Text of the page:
to import the certificate file to your keystore (substitute mycert.cer with the name of the file containing the certificate). Note that the above command is shown on two lines; replace [space] with an actual space character and enter the command as one line. The keystore is password protected - the default password is "changeit".
Restart your browser and enjoy!
[Editor's note: Anyone out there have a Java site they have trouble accessing? Does this fix work? I don't have any sites that I can use here to test it with.]
If you register a domain with EasyDNS, you can use dynamic IP mapping (i.e. use your cable/DSL connection with a varying IP and map it to a fixed domain). However, there is no Mac OS X client to update the IP on connect on EasyDNS's web site.
I created a client that works perfectly with OS X. You need to use the command line to set it up, but after that you are fine and will likely never see it again. It's available for download from the EasyDNS page of my website.
[Editor's note: I use DynDNS.org for my dynamic IP naming, but if you use EasyDNS, you may wish to try Novajo's client.]
I recently moved to ATT Broadband, and it wasn't a very smooth experience. Let me pass on a few hints from my experience that may make your transition a bit smoother.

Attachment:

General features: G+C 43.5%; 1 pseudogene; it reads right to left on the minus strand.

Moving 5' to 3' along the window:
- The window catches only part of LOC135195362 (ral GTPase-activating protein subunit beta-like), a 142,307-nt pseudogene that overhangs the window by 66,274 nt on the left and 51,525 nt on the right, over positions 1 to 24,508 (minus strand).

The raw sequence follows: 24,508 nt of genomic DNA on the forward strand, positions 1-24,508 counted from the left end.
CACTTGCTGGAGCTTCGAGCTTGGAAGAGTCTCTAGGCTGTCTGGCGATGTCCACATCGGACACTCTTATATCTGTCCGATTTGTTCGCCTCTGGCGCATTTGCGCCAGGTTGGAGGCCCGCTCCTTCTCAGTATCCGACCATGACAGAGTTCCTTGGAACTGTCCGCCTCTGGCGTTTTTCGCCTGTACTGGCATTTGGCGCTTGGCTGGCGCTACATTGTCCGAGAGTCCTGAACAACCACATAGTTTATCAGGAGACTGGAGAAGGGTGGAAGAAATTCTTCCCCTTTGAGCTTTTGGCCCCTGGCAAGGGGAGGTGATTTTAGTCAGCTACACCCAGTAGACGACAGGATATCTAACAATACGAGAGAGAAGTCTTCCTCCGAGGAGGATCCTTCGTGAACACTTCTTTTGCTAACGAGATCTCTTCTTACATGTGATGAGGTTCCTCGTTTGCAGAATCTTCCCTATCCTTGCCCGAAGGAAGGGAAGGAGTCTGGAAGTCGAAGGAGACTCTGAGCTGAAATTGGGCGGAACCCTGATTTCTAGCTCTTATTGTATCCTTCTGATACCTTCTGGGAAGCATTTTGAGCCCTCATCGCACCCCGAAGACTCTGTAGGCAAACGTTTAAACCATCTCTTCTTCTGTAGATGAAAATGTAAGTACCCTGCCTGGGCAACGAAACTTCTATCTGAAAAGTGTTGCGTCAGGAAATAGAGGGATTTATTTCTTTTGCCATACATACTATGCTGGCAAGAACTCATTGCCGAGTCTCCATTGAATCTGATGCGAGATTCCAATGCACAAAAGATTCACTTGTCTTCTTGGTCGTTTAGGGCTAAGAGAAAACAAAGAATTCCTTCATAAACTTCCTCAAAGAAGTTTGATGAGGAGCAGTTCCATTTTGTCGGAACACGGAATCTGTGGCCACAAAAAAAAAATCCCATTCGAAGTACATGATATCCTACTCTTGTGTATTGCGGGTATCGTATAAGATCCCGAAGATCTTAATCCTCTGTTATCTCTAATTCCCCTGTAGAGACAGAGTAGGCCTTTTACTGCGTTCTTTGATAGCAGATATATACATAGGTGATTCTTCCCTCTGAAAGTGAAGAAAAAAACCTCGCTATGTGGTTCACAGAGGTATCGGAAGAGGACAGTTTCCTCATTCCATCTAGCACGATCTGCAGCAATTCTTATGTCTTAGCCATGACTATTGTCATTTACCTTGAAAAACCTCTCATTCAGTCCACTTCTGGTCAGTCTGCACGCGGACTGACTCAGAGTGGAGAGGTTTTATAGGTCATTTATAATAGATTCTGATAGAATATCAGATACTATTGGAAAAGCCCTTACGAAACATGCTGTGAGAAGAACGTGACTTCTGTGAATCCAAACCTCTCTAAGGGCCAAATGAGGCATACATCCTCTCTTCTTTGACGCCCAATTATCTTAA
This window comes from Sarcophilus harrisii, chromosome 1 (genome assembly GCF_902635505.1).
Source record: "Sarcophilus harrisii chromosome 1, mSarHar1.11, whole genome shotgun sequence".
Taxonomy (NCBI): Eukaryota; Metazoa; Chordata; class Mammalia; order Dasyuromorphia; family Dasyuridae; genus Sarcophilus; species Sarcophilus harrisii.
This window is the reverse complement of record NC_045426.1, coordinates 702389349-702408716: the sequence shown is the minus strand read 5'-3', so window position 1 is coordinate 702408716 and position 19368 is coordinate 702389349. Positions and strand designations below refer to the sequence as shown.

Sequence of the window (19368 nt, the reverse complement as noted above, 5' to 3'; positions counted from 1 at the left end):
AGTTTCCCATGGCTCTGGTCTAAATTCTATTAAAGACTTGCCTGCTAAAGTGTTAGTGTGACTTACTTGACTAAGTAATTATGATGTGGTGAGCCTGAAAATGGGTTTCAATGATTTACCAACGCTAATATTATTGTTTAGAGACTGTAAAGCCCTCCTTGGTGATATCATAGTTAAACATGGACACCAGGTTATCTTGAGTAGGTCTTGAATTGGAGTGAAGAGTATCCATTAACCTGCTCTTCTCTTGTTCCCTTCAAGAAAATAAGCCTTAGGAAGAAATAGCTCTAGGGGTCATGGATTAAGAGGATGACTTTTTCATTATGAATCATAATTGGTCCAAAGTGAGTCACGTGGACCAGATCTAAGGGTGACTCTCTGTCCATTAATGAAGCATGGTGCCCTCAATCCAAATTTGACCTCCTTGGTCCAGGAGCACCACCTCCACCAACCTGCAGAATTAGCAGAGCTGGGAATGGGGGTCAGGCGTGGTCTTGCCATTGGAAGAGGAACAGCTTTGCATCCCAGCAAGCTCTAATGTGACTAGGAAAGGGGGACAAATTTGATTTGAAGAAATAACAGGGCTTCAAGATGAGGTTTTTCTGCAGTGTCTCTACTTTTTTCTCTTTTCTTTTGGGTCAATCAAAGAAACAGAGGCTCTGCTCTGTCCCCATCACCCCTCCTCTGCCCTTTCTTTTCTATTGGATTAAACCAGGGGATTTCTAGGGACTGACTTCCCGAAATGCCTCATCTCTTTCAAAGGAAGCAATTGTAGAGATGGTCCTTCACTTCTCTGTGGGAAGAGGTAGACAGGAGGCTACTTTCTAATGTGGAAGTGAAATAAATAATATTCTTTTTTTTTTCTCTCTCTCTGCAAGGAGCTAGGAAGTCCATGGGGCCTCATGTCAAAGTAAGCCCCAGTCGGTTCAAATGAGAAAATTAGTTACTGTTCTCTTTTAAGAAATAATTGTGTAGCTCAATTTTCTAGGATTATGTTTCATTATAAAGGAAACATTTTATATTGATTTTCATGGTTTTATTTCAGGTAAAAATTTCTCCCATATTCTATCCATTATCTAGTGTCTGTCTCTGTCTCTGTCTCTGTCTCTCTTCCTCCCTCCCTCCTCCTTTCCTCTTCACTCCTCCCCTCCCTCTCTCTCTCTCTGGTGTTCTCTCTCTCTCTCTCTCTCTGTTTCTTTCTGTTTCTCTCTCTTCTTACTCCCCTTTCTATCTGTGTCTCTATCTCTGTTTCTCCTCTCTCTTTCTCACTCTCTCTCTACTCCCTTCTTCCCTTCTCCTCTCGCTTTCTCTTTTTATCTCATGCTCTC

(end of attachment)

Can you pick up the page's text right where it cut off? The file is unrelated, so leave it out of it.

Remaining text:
I had to run the cable myself from the house entry point to my Mac for various reasons. If you do the same, us RG6 and DBS-quality splitters, not RG59 and regular cable TV splitters.
Don't anticipate the process by creating a location before the installation. Set the location to "Automatic" and let the installer create the location (this isn't documented in their process!). I tried the pre-installation "trick" and ended up with the appearance of network traffic (I've got Network Statistics in my dock) but no working internet connection. From the error message window, I got to some help docs that showed me how to uninstall their software and start over.